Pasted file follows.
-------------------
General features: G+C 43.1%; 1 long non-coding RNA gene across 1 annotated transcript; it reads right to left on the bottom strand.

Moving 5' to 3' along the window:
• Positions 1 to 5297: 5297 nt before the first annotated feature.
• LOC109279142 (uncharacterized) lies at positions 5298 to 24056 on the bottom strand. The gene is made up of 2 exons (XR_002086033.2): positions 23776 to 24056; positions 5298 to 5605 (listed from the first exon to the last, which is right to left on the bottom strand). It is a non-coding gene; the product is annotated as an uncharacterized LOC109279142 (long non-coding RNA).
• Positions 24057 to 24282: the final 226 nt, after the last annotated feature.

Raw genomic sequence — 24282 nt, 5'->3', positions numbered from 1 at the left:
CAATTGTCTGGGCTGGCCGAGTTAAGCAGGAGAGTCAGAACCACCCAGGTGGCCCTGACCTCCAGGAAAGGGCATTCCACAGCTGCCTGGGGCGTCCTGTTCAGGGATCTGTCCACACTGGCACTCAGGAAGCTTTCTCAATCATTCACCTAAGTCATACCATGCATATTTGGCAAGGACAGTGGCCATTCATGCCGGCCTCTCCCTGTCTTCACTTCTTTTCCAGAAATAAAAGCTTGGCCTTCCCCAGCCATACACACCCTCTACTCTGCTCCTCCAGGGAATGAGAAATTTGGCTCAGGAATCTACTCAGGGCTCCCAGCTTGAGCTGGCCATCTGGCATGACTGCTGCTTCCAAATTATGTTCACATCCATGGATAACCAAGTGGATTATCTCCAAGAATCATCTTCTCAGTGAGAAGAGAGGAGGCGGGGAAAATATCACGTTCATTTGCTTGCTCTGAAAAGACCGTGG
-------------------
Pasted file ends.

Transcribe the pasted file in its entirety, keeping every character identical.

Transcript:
General features: G+C 43.1%; 1 long non-coding RNA gene across 1 annotated transcript; it reads right to left on the bottom strand.

Moving 5' to 3' along the window:
• Positions 1 to 5297: 5297 nt before the first annotated feature.
• LOC109279142 (uncharacterized) lies at positions 5298 to 24056 on the bottom strand. The gene is made up of 2 exons (XR_002086033.2): positions 23776 to 24056; positions 5298 to 5605 (listed from the first exon to the last, which is right to left on the bottom strand). It is a non-coding gene; the product is annotated as an uncharacterized LOC109279142 (long non-coding RNA).
• Positions 24057 to 24282: the final 226 nt, after the last annotated feature.

Raw genomic sequence — 24282 nt, 5'->3', positions numbered from 1 at the left:
CAATTGTCTGGGCTGGCCGAGTTAAGCAGGAGAGTCAGAACCACCCAGGTGGCCCTGACCTCCAGGAAAGGGCATTCCACAGCTGCCTGGGGCGTCCTGTTCAGGGATCTGTCCACACTGGCACTCAGGAAGCTTTCTCAATCATTCACCTAAGTCATACCATGCATATTTGGCAAGGACAGTGGCCATTCATGCCGGCCTCTCCCTGTCTTCACTTCTTTTCCAGAAATAAAAGCTTGGCCTTCCCCAGCCATACACACCCTCTACTCTGCTCCTCCAGGGAATGAGAAATTTGGCTCAGGAATCTACTCAGGGCTCCCAGCTTGAGCTGGCCATCTGGCATGACTGCTGCTTCCAAATTATGTTCACATCCATGGATAACCAAGTGGATTATCTCCAAGAATCATCTTCTCAGTGAGAAGAGAGGAGGCGGGGAAAATATCACGTTCATTTGCTTGCTCTGAAAAGACCGTGG